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December 2nd, 2014
Six Essential Steps for Data Security
Here's a holiday gift for anyone whose business depends on keeping customer or client data secure: the Frankfurt Kurnit Technology Group's list of six essential steps for data security.
Transfer data securely. When transferring personal data, secure it using encryption and password protection. If you are sending a file via email, do not include the password in the same message. Consider not even sending the password by message at all: make a phone call to deliver the password.
Do not store information longer than necessary. One of the core concepts of privacy and data security is the data lifecycle. You should dispose of customers' personally identifiable information, and particularly payment information, as soon as you no longer need it for a legitimate business purpose. Do not just store information to store it.
Dispose of information as completely as possible. When you dispose of personally identifiable information, you must destroy it as completely as possible. If a "dumpster diver" or hacker can resurrect your data, then you have not properly disposed of it. Use a secure method to wipe your file system clean. Just clicking and dragging data files into a "recycle bin" or the "trash" on your computer screen is not enough.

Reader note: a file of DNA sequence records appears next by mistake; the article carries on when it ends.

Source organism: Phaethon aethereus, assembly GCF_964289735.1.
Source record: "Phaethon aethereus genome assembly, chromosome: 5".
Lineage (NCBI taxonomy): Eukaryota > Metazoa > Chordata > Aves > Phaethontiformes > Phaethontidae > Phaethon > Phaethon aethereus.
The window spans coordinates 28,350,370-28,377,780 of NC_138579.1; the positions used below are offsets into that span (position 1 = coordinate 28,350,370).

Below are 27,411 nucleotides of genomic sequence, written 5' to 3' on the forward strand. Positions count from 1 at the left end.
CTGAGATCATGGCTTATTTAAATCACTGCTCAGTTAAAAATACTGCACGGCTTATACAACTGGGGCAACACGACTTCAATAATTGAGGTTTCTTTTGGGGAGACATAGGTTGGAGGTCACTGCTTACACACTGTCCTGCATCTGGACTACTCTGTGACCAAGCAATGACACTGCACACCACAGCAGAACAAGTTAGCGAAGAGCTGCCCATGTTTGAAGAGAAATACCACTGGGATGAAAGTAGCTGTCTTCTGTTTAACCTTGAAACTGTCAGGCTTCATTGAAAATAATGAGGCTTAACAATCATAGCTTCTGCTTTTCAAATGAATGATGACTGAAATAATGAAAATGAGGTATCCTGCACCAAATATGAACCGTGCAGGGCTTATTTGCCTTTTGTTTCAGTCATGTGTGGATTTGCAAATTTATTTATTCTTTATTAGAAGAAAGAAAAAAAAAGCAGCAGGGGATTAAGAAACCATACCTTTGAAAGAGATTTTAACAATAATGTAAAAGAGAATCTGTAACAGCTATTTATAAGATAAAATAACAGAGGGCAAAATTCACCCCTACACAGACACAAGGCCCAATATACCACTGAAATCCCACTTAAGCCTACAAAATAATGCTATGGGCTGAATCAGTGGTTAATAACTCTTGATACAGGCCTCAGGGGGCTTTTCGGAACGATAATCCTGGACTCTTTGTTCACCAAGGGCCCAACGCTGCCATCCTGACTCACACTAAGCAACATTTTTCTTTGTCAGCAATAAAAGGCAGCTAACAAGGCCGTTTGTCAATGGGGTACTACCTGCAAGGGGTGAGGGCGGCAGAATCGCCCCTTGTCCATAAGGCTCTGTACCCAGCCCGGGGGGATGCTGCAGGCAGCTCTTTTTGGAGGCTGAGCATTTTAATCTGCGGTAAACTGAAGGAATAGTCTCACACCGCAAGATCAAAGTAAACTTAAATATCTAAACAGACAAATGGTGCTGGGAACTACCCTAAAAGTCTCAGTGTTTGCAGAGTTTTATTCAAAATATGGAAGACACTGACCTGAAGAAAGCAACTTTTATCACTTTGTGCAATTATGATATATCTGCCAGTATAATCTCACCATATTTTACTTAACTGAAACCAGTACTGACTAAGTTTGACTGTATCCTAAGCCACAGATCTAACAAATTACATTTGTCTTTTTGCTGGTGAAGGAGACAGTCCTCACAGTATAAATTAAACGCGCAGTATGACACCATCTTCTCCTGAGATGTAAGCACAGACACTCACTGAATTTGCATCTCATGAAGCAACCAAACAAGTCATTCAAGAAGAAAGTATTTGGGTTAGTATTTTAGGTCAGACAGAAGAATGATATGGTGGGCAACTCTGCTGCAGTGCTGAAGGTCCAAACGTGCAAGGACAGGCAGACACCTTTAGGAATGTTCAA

- Make a breach plan. Creating a privacy and data security team along with a breach plan is a critical step in any comprehensive privacy and data security program. Company executives should know whom to call and what to do in the event of an incident. Your company should have access to legal counsel, a forensic data security company, and thorough internal policies. Making a breach plan after a breach has occurred is too late.
Data breaches and "hacks" occur daily. For more information on data security preparedness or any other technology, data privacy and security law issues, please contact Greg Boyd at (212) 826 5581 or email@example.com, Sean Kane at (212) 705 4845 or firstname.lastname@example.org, Jessica Smith at (212) 705 4876 or email@example.com, or any other member of the Frankfurt Kurnit Technology, Digital Media, & Privacy Group.
Other Technology Law Alerts
No Harm, No Foul: Court Dismisses Biometric Data Privacy Class Action Against NBA 2K Games
Biometric data — from, e.g., retina, face and fingerprint scans — plays a big role in the current wave of new technology services. For example, biometrics provide security features for financial and healthcare products. But companies using or thinking of using biometric data have to comply with myriad privacy and data security laws and regulations, or face potential enforcement action and litigation.
February 16 2017
ZeniMax v. Oculus: Lessons from a $500 Million VR Case Verdict
The Oculus Rift has been one of the most anticipated technology developments in modern video game history. Now — as a result of avoidable mistakes — it is also a teaching case for lawyers advising clients in the interactive entertainment space. Here's a rundown of the case and the traps the developers fell into.
February 9 2017
Are Augmented Reality Games Liable for Depictions of Buildings, Trademarks or Artwork?
In the few weeks since its release, Pokémon™ GO has dominated the interactive entertainment landscape. The augmented reality game has reportedly achieved more than 30 million downloads and lots of buzz. But as its popularity grows, so do questions about its legal implications - including the use of landmarks, buildings, monuments, and other frequented locations.
July 27 2016